6 Best Litterateurs of Bengal

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Bengal became the intellectual capital of the country with the stellar contributions by some of the most noted names in literature. The capacity of identifying the ethos of Bengal and the feelings of readers was what helped these authors achieve unadulterated adulation from a generation that did not rely on kindle or e-books. Some of these celebrated authors are:

  1. Rabindranath Tagore  
     
    Bengal is synonymous with the bard who is as iconic as the heritage of Bengal. At sixteen, he released his first poems under the pseudonym of Bhānusiṃha (“Sun Lion”), soon he graduated to short stories and dramas penned and published under his own name. He was an exponent of the Bengal Renaissance with his paintings, sketches, doodles and a volume of over two thousand songs. A creative maverick, he was a playwright, musician, composer, lyricist, author, poet, painter, linguist, educationist and above all a humanitarian with a patriotic heart. Gitanjali was his best work with its deeply sensitive and beautiful verse. The effervescence of his elegant prose and poetry expresses the gracefulness of the Bengali language. His legacy endures in the Visva-Bharati University founded by him.
  1. SaratChandra Chattopadhyay 
     
    Hailed as the writer for the common masses, he was often a tough competitor to Tagore. His writing was characterised with simple language, sans frilly decorations and with a keen focus on society. His storytelling attracted the masses in a way that is evident with the relevance of stories like Parineeta, Devdas and Srikanto which have found eager audiences in form of books and cinema across generations. His timeless gems are a part of Bengal’s literary treasure chest.
  1. Mahasweta Devi 
     
    Born in undivided Bengal, to literary parents, she hails from the famous lineage of her father poet and novelist Manish Ghatak a.k.a. Jubanashwa and filmmaker Ritwik Ghatak her brother. In her lifetime she wrote over 100 novels and collections of short stories in Bengali, which were often translated to other languages. She was also a teacher at Bijoygarh College, a journalist and a creative writer. Her exposure to the anthropology of tribal Bengal can be found in her works depicting the brutal oppression of tribal people and the untouchables by the authoritarian upper-caste landlords and lenders. She believed in telling the real history of ordinary people with undying human spirit.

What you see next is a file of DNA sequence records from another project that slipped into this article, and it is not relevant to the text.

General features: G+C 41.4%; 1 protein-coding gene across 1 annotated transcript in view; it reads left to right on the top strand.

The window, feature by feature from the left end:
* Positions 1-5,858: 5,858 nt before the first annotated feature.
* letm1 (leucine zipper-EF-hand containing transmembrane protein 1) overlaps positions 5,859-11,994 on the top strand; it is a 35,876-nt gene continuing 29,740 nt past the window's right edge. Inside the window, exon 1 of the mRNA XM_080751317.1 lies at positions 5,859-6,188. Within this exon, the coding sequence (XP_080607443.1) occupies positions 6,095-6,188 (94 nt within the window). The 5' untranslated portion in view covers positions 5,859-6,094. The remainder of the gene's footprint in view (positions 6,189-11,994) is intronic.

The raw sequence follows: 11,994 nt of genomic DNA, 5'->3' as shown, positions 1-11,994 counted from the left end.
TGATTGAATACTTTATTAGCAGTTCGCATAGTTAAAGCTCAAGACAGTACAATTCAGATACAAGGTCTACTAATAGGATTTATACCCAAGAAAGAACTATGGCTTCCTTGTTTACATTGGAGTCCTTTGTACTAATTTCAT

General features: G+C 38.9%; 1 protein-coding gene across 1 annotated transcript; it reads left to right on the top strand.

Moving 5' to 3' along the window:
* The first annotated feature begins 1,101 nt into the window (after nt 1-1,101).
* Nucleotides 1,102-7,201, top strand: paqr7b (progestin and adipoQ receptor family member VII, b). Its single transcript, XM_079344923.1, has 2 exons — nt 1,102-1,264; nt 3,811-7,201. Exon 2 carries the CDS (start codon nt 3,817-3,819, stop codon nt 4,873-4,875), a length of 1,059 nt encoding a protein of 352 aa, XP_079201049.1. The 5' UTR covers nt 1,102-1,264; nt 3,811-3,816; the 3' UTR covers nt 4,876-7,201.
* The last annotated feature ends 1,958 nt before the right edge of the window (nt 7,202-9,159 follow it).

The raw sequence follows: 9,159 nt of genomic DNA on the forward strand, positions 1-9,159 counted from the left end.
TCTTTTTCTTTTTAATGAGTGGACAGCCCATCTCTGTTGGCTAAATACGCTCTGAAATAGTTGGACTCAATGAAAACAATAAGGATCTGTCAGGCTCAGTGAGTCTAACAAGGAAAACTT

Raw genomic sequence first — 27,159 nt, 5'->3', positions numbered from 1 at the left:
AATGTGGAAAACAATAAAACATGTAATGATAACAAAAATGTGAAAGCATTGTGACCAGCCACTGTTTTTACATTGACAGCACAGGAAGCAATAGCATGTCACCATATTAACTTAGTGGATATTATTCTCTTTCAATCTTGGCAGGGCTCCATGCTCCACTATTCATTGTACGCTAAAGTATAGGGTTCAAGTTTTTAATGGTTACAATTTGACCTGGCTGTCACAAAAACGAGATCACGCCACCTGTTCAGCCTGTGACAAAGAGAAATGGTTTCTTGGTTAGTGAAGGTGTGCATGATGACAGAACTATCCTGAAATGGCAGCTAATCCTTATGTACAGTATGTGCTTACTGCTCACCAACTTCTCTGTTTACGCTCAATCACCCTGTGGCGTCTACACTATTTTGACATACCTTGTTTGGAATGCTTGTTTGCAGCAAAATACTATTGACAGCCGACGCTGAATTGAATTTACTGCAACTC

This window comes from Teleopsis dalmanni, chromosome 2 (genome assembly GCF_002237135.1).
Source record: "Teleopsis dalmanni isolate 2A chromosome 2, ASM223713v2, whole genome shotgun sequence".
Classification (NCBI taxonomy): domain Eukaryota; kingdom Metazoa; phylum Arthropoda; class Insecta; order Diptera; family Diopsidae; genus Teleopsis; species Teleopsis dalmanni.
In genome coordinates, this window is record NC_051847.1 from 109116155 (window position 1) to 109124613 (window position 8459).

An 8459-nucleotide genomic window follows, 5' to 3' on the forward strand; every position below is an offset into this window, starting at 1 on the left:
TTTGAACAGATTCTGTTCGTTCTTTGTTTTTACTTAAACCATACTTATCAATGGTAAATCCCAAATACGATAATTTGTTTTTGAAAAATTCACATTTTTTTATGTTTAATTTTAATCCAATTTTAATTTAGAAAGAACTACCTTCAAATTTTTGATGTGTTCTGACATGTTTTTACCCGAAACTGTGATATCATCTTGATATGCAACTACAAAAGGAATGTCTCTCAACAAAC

1. Upendrakishore Raychowdhury 
     
    Hailed as the master of many trades, he was one of the best writers of children’s literature second only the Bard of Bengal. He had excelled in music and painting alongside being a successful entrepreneur. He started the legacy of unputdownable children’s books which was followed up by his son the legendary poet Sukumar Ray, often called the father of non-sense verse, and grandson Satyajit Ray- the ace film maker that established Bengal’s name in the scene of cinematic arts.
  1. Ashapurna Devi 
     
    Born in a family that did not educate their girls, Ashapurna learnt the alphabets listening to her brothers while they studied. This thirst for literature and books was inherited from her mother who was a book lover. She went on to become a prominent Bengali novelist and poet, widely honoured with a host of accolades. She was awarded the Jnanpith Award in 1976 and the Padma Shri by the Government of India apart from the doctorate degrees from a host of Indian Universities for her work in literature. Vishwa Bharati University applauded her works with the Deshikottama in 1989, while Sahitya Akademi conferred its highest honour of fellowship, the Sahitya Akademi Fellowship, in 1994. The life and story of the self educated litterateur Ashapurna Devi is an inspiration to women across generations.
  1. Jibananda Das 
     
    Jibanananda Das and his poems have a timeless appeal to people across the globe. He was the first and arguably the best modernist poet of Bengal. He has earned an iconic status with his unforgettable verses like Banalata Sen, Mrittu’r Aagey (Before Death) and Rupasi Bangla (Beautiful Bengal) which was published posthumously. He inherited his poetic abilities from his mother Kusumkumari Das who was also a famous poet of her time. This poet, writer, novelist and essayist, is a stalwart in Bengali literature.Their literary works are so timeless that, even today those who want to appreciate art in the form of literature feature these names at the top of their reading list. Let us know of any of your favourites that this list might have missed out on.

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